25 Mar SUSTAINABLE! BUT, TO WHAT EXTENT!
It’s 2020 and our natural resources are still being depleted affecting the ecological balance of the planet. Several factors and industries play a role in causing this imbalance but, the major industry affecting is the Fashion and the textile sector. This sector is a major polluting sector since each stage of a garment’s lifecycle threatens our plane and resources. It’s unbelievable, but it’s true that to produce a kilogram of cotton which is equivalent to a t-shirt or a pair of jeans requires more than 20,000 litres of water. Also, about 8000 types of hazardous chemicals are used in the conversion of raw material into garments.
Adding to the misery, if some garments do not sell or go out of style, they end up in landfills, adding to the pollution. So, in order to combat these issues and to make our planet pollution free, many brands and designers have chosen sustainability or incorporated sustainable measures into their business operations. But, the question is, to what extent are they truly sustainable? On what parameters do we consider a brand to be completely sustainable?
It’s been noticed that brands focus more on communications at the point of sale or products of a collection made of organic raw materials rather than on the objective behind using sustainable measures. There are brands who are not completely ethical in their operations yet they call themselves to be sustainable. Brands like H&M pushed huge quantities of cheap clothing calling it sustainable, yet generated massive wastes. This might create a struggle for the consumers to make legitimate sustainable choices. So, in order to consider a brand genuinely sustainable, every aspect of their business should be ethical and transparent. This includes selection of right raw materials, efficient manufacturing process with special attention to waste water treatments and pollution control, selection of right transportation to reduce costs.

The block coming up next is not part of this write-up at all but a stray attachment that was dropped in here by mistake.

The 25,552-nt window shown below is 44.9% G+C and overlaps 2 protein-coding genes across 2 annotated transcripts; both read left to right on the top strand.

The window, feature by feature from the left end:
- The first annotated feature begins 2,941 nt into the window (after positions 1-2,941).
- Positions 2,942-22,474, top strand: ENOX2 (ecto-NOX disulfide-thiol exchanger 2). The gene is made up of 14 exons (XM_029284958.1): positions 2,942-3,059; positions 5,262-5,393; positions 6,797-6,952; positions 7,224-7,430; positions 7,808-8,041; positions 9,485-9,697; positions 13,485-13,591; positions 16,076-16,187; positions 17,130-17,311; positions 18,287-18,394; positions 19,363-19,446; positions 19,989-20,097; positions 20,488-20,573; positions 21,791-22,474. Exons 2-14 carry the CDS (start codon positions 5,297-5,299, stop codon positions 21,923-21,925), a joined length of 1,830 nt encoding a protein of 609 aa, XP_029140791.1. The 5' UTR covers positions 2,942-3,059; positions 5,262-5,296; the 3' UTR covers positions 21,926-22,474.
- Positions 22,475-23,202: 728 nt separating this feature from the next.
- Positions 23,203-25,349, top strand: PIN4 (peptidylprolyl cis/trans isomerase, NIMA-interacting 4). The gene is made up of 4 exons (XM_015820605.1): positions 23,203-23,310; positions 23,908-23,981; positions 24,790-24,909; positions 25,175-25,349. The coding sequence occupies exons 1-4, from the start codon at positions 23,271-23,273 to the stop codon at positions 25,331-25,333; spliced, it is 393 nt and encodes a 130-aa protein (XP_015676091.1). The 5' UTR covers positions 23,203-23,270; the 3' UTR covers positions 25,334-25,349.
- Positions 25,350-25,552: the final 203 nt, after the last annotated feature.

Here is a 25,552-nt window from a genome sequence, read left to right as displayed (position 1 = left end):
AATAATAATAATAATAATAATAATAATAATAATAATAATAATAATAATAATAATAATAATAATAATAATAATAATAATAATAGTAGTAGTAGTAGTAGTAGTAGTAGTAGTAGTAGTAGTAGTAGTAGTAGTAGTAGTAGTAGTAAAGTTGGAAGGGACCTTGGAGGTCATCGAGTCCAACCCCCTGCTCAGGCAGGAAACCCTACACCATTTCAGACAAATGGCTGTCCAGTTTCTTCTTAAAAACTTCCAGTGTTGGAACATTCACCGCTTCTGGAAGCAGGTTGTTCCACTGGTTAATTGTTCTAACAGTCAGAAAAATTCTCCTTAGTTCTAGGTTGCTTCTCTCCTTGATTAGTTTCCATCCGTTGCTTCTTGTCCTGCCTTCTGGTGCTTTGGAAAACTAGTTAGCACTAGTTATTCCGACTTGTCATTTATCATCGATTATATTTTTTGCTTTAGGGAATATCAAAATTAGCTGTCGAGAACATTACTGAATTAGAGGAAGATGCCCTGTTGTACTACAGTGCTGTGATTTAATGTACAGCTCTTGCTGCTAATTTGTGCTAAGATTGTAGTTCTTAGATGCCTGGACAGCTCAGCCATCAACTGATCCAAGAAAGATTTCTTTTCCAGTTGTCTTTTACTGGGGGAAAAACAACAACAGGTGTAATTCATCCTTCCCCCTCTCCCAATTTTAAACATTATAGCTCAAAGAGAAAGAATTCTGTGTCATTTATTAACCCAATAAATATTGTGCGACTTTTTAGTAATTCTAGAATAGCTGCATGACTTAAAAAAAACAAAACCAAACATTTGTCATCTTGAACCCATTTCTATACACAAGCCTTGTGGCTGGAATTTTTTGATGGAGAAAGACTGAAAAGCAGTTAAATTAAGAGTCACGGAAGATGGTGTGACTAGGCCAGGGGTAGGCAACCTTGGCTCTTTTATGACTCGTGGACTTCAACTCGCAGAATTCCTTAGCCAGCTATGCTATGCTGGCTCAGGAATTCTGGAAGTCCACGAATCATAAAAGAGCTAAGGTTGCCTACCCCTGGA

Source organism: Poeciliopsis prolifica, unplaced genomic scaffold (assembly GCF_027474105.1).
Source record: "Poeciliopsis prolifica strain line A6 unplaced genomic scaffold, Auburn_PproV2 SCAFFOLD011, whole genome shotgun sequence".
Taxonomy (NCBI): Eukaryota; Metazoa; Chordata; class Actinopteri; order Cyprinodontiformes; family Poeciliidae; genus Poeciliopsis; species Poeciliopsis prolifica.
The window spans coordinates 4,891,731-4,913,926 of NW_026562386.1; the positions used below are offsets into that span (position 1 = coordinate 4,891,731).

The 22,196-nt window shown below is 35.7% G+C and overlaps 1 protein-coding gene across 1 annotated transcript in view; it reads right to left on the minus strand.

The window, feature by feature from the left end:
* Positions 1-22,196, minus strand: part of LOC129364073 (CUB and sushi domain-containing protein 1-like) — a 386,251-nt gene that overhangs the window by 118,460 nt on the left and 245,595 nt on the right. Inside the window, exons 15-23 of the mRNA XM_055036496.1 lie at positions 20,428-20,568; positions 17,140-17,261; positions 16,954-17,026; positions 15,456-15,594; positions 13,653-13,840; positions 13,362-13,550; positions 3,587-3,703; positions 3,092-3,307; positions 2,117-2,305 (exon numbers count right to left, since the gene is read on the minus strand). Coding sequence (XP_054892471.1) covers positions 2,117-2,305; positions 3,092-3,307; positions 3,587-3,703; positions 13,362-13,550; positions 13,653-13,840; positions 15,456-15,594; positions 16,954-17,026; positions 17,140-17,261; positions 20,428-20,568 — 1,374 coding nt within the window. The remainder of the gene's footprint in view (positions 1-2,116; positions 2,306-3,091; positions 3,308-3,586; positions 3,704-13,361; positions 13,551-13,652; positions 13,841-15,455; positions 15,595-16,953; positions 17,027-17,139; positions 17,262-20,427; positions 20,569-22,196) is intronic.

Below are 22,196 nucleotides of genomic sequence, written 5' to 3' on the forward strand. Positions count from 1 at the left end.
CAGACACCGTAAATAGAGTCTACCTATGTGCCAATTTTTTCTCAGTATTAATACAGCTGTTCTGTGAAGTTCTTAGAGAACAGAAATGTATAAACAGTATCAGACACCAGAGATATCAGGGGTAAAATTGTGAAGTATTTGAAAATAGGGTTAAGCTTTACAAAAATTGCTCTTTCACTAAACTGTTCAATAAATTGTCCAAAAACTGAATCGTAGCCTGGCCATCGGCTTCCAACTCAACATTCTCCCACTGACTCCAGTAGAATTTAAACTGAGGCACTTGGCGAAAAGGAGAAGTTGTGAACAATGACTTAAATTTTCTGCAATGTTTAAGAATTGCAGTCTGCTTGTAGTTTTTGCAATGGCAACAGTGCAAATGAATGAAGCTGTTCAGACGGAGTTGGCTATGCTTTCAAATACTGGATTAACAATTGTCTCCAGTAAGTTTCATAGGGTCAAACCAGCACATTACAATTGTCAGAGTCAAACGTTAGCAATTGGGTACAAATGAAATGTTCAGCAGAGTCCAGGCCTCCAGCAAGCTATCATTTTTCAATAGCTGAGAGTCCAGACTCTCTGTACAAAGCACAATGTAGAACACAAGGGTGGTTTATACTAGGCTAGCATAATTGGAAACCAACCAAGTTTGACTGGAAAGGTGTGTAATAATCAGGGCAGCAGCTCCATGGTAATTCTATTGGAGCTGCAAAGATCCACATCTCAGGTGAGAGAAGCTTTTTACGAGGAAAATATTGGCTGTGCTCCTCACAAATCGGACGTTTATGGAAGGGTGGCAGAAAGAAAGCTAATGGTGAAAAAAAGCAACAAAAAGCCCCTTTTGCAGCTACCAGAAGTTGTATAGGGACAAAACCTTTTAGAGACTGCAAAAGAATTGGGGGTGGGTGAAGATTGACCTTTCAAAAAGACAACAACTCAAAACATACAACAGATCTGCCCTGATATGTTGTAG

But, most important of all, there should be complete transparency through the supply chain, safeguarding worker’s rights, becoming more energy efficient and reusing textiles. In India, getting environmental certifications such as the ISO 14000/14001 which helps in assessing the environmental and social compliance throughout the manufacturing phase is paramount as it ensures ethical standards of the business and gains customer loyalty.
Many sustainable labels are pioneers in seeking complete transformation of the industry from inside out. But, since it is a global emergency and large ignorance on the part of the consumers towards sustainable brands makes the path more difficult to reach towards a sustainable future.